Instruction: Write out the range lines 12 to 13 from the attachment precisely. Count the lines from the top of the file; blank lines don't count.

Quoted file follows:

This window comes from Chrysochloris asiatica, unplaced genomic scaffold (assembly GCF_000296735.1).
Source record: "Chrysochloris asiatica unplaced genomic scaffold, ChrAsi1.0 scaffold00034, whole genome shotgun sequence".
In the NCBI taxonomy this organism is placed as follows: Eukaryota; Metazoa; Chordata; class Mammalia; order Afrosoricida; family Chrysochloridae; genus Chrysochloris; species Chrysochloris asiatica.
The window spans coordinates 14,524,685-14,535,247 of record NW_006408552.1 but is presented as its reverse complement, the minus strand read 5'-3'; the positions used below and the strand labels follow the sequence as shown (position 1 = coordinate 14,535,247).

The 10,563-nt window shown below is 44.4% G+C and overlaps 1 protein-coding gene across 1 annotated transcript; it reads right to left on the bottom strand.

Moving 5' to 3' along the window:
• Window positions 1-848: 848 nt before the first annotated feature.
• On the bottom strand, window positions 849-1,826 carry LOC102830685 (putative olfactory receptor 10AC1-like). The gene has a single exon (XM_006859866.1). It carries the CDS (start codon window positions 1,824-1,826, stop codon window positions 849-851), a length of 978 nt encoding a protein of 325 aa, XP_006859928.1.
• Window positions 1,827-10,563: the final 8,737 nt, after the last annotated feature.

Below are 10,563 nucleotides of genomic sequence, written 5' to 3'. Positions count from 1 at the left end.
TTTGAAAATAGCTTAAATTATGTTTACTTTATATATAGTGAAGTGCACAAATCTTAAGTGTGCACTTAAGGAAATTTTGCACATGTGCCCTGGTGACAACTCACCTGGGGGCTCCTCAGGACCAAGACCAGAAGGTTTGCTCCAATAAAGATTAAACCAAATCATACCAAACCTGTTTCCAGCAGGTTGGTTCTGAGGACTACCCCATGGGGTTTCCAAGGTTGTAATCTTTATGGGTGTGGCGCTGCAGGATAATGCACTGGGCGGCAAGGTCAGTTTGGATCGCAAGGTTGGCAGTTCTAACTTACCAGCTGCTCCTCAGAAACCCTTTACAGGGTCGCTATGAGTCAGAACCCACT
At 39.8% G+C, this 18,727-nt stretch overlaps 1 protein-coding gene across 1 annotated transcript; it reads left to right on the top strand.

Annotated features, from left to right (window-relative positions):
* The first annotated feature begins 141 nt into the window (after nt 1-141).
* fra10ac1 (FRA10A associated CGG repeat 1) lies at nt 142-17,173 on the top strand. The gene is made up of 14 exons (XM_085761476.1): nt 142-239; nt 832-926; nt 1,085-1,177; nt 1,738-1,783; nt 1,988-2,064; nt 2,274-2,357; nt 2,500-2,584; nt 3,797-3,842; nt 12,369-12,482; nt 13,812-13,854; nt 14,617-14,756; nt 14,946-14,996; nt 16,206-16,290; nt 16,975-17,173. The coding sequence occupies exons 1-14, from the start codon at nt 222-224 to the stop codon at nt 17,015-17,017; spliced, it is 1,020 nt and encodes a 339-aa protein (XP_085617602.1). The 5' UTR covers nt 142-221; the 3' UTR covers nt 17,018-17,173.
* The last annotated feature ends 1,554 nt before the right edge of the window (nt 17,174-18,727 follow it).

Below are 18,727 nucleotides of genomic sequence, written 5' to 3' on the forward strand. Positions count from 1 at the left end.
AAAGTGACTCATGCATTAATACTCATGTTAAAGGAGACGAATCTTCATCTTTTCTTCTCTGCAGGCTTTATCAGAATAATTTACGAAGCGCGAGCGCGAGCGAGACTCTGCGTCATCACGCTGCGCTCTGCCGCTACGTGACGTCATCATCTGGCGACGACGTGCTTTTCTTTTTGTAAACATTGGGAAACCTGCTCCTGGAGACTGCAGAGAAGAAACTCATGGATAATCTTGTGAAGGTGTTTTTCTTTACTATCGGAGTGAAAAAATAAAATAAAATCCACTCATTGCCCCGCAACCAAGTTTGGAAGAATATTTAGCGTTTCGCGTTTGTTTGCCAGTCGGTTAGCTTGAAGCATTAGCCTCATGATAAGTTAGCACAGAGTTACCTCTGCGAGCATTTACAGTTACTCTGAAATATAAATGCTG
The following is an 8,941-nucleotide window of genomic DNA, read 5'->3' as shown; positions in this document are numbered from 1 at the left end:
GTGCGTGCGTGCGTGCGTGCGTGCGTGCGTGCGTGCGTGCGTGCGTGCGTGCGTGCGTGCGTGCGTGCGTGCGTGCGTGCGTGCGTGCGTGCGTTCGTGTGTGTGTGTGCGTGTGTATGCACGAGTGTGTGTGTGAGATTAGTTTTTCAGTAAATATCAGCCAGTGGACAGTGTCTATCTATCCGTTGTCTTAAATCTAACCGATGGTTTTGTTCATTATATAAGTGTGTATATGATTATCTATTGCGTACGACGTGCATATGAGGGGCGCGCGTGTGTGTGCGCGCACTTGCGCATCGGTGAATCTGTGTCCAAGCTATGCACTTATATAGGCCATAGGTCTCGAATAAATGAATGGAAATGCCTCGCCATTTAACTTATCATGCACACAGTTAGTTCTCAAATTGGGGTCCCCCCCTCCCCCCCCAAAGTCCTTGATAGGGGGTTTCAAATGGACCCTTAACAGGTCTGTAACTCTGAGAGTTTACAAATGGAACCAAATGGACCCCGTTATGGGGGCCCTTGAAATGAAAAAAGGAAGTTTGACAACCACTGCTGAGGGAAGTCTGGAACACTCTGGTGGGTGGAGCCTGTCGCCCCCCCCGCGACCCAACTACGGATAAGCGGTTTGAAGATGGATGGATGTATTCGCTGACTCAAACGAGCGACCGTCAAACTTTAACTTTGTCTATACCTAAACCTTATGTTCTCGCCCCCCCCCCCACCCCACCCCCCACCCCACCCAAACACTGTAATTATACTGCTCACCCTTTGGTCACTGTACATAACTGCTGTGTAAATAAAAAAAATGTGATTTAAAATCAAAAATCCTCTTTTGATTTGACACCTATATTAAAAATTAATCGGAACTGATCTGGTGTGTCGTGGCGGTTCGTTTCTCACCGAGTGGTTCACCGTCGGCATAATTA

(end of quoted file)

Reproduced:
At 39.8% G+C, this 18,727-nt stretch overlaps 1 protein-coding gene across 1 annotated transcript; it reads left to right on the top strand.

Annotated features, from left to right (window-relative positions):